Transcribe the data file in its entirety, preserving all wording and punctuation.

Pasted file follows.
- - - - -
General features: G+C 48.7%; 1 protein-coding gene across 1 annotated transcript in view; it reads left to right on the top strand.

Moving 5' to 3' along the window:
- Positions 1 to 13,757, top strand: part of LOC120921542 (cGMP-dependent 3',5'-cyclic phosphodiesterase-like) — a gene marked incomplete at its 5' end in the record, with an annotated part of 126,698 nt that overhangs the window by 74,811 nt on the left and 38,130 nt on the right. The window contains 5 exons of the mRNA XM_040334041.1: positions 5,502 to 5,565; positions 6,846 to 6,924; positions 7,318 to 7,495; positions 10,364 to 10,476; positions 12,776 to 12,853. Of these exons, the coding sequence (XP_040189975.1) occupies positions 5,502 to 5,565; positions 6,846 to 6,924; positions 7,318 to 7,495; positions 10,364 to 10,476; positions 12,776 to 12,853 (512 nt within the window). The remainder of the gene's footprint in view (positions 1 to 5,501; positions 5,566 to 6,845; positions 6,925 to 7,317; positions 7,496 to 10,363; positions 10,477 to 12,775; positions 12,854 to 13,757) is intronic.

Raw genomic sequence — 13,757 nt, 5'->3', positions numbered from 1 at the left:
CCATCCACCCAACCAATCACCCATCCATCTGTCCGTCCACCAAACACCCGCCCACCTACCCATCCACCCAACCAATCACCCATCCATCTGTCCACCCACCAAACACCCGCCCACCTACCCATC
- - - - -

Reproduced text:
General features: G+C 48.7%; 1 protein-coding gene across 1 annotated transcript in view; it reads left to right on the top strand.

Moving 5' to 3' along the window:
- Positions 1 to 13,757, top strand: part of LOC120921542 (cGMP-dependent 3',5'-cyclic phosphodiesterase-like) — a gene marked incomplete at its 5' end in the record, with an annotated part of 126,698 nt that overhangs the window by 74,811 nt on the left and 38,130 nt on the right. The window contains 5 exons of the mRNA XM_040334041.1: positions 5,502 to 5,565; positions 6,846 to 6,924; positions 7,318 to 7,495; positions 10,364 to 10,476; positions 12,776 to 12,853. Of these exons, the coding sequence (XP_040189975.1) occupies positions 5,502 to 5,565; positions 6,846 to 6,924; positions 7,318 to 7,495; positions 10,364 to 10,476; positions 12,776 to 12,853 (512 nt within the window). The remainder of the gene's footprint in view (positions 1 to 5,501; positions 5,566 to 6,845; positions 6,925 to 7,317; positions 7,496 to 10,363; positions 10,477 to 12,775; positions 12,854 to 13,757) is intronic.

Raw genomic sequence — 13,757 nt, 5'->3', positions numbered from 1 at the left:
CCATCCACCCAACCAATCACCCATCCATCTGTCCGTCCACCAAACACCCGCCCACCTACCCATCCACCCAACCAATCACCCATCCATCTGTCCACCCACCAAACACCCGCCCACCTACCCATC